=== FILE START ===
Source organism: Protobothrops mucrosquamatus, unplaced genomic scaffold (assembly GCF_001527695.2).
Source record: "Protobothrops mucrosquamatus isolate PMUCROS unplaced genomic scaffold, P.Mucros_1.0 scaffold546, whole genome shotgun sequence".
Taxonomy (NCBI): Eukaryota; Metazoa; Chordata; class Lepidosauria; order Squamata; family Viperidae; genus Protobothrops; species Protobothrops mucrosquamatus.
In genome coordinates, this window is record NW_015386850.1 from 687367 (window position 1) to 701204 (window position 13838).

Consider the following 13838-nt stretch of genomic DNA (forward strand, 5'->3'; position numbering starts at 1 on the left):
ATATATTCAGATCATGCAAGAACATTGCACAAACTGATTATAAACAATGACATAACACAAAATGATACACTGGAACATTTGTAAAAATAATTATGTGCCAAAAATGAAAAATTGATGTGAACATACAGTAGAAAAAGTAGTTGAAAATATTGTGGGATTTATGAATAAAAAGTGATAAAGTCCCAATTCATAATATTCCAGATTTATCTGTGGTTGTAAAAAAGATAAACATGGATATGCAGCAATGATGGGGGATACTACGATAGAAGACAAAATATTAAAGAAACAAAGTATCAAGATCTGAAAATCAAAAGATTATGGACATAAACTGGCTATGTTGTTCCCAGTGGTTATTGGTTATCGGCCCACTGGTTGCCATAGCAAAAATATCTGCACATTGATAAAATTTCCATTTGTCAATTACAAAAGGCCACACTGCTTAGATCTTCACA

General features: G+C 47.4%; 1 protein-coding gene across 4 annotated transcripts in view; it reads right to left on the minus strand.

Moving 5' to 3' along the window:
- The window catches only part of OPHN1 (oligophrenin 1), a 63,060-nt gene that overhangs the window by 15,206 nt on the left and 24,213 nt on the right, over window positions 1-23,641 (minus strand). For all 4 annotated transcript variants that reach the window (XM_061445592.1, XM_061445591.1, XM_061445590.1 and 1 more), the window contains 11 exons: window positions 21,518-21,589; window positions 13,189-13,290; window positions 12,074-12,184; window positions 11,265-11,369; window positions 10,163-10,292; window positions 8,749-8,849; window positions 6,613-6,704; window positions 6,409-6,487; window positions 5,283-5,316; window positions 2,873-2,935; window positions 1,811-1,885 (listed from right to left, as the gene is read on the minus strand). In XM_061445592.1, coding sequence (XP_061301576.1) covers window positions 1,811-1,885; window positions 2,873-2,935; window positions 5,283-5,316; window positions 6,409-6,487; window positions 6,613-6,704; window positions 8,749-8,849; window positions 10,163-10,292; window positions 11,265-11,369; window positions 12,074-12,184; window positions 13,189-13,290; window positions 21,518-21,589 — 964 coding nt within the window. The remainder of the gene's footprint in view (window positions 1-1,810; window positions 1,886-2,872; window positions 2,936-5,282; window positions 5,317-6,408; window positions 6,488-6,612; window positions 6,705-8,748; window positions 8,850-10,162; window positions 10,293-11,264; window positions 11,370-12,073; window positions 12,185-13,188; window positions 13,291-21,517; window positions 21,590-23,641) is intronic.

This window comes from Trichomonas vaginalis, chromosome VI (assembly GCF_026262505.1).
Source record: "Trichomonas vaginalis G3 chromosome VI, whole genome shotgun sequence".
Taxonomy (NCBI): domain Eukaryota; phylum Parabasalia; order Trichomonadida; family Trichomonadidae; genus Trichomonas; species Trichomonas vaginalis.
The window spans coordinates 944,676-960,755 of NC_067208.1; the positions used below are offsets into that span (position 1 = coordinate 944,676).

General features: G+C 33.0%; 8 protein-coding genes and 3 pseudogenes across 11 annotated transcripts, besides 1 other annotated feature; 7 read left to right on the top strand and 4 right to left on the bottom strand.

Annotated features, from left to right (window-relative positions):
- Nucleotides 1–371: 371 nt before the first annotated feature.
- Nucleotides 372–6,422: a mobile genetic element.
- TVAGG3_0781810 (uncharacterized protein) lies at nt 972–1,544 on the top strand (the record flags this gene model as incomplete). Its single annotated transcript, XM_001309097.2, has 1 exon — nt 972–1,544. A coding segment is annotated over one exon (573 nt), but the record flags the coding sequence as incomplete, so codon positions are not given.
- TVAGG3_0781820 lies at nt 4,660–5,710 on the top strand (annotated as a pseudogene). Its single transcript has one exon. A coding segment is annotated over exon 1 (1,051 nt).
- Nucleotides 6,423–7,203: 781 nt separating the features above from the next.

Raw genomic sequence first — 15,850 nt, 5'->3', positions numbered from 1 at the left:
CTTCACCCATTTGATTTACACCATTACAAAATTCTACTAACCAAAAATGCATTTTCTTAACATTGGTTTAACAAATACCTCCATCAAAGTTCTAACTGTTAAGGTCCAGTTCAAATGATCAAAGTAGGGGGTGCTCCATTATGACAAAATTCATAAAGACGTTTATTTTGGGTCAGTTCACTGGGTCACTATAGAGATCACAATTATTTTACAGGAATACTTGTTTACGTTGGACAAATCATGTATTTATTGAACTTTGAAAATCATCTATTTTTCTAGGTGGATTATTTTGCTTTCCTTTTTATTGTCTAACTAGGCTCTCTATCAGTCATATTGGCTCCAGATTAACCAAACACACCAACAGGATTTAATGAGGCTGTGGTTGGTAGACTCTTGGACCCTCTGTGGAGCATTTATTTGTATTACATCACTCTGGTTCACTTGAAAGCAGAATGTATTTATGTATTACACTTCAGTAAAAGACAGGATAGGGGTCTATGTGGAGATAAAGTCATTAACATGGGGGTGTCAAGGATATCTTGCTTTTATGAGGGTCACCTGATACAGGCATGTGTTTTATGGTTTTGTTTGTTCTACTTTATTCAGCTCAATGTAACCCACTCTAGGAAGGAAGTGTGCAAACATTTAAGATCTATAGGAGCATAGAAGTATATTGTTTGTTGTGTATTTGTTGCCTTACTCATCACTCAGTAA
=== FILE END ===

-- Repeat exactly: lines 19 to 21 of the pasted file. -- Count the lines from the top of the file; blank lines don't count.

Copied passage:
- TVAGG3_0781820 lies at nt 4,660–5,710 on the top strand (annotated as a pseudogene). Its single transcript has one exon. A coding segment is annotated over exon 1 (1,051 nt).
- Nucleotides 6,423–7,203: 781 nt separating the features above from the next.

Raw genomic sequence first — 15,850 nt, 5'->3', positions numbered from 1 at the left: